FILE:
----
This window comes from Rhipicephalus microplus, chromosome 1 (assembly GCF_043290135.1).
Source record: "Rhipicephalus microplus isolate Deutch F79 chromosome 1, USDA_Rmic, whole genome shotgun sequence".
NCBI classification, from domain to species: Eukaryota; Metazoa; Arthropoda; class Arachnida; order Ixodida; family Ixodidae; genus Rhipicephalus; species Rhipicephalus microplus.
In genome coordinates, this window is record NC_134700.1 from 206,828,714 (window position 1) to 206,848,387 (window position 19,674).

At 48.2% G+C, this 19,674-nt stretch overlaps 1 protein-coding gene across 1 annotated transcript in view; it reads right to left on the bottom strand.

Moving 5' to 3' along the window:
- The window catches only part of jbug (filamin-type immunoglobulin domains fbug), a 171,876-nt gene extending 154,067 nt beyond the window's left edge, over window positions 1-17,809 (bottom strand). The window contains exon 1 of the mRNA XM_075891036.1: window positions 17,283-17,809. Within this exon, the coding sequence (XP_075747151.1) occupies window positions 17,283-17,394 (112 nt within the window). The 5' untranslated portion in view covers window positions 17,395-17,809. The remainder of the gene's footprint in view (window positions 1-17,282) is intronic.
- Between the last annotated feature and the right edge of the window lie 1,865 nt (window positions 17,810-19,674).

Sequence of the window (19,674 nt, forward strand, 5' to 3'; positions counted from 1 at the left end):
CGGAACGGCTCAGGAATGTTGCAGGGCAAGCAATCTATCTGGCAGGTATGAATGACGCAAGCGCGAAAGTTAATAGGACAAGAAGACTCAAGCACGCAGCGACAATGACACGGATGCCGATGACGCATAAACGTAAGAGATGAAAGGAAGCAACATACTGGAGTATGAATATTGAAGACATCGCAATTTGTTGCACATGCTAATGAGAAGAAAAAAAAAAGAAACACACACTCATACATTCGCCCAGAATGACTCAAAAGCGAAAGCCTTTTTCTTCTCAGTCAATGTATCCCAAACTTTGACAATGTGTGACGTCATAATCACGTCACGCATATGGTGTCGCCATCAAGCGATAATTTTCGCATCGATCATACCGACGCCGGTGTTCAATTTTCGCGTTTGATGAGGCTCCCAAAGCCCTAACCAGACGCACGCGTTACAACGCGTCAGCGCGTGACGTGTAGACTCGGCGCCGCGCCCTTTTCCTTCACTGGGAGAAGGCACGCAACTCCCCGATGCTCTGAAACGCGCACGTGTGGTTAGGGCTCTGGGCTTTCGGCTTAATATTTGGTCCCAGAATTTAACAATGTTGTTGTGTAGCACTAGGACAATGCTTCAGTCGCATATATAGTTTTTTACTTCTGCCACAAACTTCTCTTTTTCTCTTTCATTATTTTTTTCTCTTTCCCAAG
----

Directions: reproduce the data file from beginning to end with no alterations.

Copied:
This window comes from Rhipicephalus microplus, chromosome 1 (assembly GCF_043290135.1).
Source record: "Rhipicephalus microplus isolate Deutch F79 chromosome 1, USDA_Rmic, whole genome shotgun sequence".
NCBI classification, from domain to species: Eukaryota; Metazoa; Arthropoda; class Arachnida; order Ixodida; family Ixodidae; genus Rhipicephalus; species Rhipicephalus microplus.
In genome coordinates, this window is record NC_134700.1 from 206,828,714 (window position 1) to 206,848,387 (window position 19,674).

At 48.2% G+C, this 19,674-nt stretch overlaps 1 protein-coding gene across 1 annotated transcript in view; it reads right to left on the bottom strand.

Moving 5' to 3' along the window:
- The window catches only part of jbug (filamin-type immunoglobulin domains fbug), a 171,876-nt gene extending 154,067 nt beyond the window's left edge, over window positions 1-17,809 (bottom strand). The window contains exon 1 of the mRNA XM_075891036.1: window positions 17,283-17,809. Within this exon, the coding sequence (XP_075747151.1) occupies window positions 17,283-17,394 (112 nt within the window). The 5' untranslated portion in view covers window positions 17,395-17,809. The remainder of the gene's footprint in view (window positions 1-17,282) is intronic.
- Between the last annotated feature and the right edge of the window lie 1,865 nt (window positions 17,810-19,674).

Sequence of the window (19,674 nt, forward strand, 5' to 3'; positions counted from 1 at the left end):
CGGAACGGCTCAGGAATGTTGCAGGGCAAGCAATCTATCTGGCAGGTATGAATGACGCAAGCGCGAAAGTTAATAGGACAAGAAGACTCAAGCACGCAGCGACAATGACACGGATGCCGATGACGCATAAACGTAAGAGATGAAAGGAAGCAACATACTGGAGTATGAATATTGAAGACATCGCAATTTGTTGCACATGCTAATGAGAAGAAAAAAAAAAGAAACACACACTCATACATTCGCCCAGAATGACTCAAAAGCGAAAGCCTTTTTCTTCTCAGTCAATGTATCCCAAACTTTGACAATGTGTGACGTCATAATCACGTCACGCATATGGTGTCGCCATCAAGCGATAATTTTCGCATCGATCATACCGACGCCGGTGTTCAATTTTCGCGTTTGATGAGGCTCCCAAAGCCCTAACCAGACGCACGCGTTACAACGCGTCAGCGCGTGACGTGTAGACTCGGCGCCGCGCCCTTTTCCTTCACTGGGAGAAGGCACGCAACTCCCCGATGCTCTGAAACGCGCACGTGTGGTTAGGGCTCTGGGCTTTCGGCTTAATATTTGGTCCCAGAATTTAACAATGTTGTTGTGTAGCACTAGGACAATGCTTCAGTCGCATATATAGTTTTTTACTTCTGCCACAAACTTCTCTTTTTCTCTTTCATTATTTTTTTCTCTTTCCCAAG